Tag Archive for Realistic Teen Fiction

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#BellLetsTalk Day: Recommended Books on Anxiety

I wanted to write something for #BellLetsTalk Day this year, too. However, instead of sharing a list of additional titles that are good portrayals of a variety of mental illness representations, I thought I would focus on recommended books with anxiety representation. For many people, I think situational anxiety has become more of an issue due to the fears and uncertainty regarding COVID-19. Read more →

You Have a Match

You Have a Match by Emma Lord

While You Have a Match is cute, it wasn’t quite as cute and fluffy as Tweet Cute was. It’s a lot more angsty and drama-filled, which makes sense for the circumstances of the novel, but it definitely wasn’t the kind of book I was expecting because the romance definitely takes a backseat to the family drama. Lord does a good job of exploring the complications and questions that come up from finding full, and presumably half, siblings or other family members via a DNA test. Moreover, it’s a timely book because this kind of thing is happening more and more often as DNA testing becomes ubiquitous in society. Read more →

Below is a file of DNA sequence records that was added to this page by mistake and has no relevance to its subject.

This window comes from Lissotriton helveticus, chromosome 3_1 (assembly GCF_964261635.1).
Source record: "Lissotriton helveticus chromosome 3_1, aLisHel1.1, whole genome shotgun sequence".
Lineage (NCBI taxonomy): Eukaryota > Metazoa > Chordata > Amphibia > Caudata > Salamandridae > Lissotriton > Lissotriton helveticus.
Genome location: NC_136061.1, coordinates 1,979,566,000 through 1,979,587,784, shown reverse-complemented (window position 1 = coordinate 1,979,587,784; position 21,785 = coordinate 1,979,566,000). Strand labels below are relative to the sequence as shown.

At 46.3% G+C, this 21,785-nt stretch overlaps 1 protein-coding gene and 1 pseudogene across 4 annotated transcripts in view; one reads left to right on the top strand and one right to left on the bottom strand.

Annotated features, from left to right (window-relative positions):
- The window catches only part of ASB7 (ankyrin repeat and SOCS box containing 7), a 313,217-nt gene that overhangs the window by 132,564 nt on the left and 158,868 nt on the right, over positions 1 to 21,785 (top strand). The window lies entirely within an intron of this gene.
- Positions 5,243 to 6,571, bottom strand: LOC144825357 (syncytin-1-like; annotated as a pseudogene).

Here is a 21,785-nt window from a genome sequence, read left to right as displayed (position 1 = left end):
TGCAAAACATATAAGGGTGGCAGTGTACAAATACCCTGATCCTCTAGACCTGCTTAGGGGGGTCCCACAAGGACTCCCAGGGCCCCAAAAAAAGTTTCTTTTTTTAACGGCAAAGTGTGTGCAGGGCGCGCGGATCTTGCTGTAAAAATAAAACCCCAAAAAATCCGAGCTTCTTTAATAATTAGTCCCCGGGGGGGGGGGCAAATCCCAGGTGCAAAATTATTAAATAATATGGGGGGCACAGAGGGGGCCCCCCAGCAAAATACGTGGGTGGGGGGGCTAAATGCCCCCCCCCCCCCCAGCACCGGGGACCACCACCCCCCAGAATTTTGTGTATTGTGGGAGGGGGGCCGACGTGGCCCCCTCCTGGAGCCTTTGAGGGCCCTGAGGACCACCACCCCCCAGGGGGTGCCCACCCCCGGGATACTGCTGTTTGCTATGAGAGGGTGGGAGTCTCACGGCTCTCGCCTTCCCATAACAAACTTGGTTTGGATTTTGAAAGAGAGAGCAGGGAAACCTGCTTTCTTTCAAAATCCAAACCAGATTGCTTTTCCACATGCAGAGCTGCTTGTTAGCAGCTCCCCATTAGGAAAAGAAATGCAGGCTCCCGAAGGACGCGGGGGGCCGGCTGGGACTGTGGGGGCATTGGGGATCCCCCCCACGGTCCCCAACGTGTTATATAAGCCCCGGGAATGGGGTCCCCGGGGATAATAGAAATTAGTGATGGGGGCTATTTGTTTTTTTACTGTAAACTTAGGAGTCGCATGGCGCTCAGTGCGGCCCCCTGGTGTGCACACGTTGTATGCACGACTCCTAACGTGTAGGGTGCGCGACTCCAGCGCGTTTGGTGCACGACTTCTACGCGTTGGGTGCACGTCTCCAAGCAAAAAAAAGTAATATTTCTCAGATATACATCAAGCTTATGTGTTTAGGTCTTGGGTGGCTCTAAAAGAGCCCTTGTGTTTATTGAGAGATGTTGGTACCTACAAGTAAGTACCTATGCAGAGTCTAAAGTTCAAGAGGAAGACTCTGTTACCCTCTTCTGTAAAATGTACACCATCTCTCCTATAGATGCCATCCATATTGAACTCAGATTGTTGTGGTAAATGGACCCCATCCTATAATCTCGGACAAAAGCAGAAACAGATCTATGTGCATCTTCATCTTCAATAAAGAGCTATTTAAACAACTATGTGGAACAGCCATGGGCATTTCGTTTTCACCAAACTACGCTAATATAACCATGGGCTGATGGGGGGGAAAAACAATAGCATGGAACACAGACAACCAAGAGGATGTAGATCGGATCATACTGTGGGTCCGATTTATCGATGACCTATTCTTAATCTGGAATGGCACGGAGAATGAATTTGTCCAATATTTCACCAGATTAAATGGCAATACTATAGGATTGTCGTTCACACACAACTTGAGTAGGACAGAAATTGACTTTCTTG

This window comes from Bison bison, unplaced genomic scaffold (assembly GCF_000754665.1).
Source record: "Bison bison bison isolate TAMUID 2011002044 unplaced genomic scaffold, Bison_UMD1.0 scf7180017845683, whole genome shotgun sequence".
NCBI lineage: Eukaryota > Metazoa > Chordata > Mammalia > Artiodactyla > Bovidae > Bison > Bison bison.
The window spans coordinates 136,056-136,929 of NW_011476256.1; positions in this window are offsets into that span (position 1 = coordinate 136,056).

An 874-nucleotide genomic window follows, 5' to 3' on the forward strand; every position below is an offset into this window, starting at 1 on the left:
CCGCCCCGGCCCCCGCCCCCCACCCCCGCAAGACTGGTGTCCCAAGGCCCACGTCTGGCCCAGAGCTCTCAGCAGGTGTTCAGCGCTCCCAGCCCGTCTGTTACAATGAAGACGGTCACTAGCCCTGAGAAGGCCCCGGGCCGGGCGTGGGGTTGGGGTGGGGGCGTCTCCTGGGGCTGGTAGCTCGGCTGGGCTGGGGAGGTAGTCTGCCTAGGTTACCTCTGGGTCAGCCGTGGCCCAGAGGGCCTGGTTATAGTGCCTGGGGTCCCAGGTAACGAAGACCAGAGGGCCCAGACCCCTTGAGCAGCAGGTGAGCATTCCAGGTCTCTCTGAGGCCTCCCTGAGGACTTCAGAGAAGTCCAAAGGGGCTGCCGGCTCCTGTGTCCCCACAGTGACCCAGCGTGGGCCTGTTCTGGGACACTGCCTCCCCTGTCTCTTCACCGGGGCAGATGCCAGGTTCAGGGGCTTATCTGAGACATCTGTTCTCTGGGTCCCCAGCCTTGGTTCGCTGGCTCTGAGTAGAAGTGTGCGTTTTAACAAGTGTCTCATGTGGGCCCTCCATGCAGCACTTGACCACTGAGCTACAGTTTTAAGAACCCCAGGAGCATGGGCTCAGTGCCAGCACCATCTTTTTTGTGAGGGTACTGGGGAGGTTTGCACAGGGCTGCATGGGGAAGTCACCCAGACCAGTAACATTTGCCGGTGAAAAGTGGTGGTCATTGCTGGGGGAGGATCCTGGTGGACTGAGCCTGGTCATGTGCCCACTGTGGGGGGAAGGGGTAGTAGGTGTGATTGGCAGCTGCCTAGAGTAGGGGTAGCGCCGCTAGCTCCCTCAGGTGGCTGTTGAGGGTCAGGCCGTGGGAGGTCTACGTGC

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This Time Will Be Different by Misa Sugiura

By demonstrating how the various aspects of racism play out at CJ’s school, among her friend (and enemy) group, and in the larger community, Misa Sugiura effectively smashes white supremacy in the world of the book and gives readers hope that their own antiracism efforts could be equally effective in their communities and the world at large. Read more →

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When You Were Everything by Ashley Woodfolk

When You Were Everything by Ashley Woodfolk is about a female friendship that implodes over the course of a few months in devastating ways and for equally devastating reasons, but at the same time, it will bring readers who are, like Cleo, Black, and those who aren’t Black, like me, a lot of joyful friendship and relationship vibes. I mean, I’m not saying that Dom and Cleo are my new OTP, but I’m not not saying that either. There is a lot more that I could say, but I want you to have the chance to experience the amazing joys and lowest lows of this book yourself. So, instead, I’ll just clearly state that it made an impact on me, and if you pick it up, it will make an impact on you, too. Read more →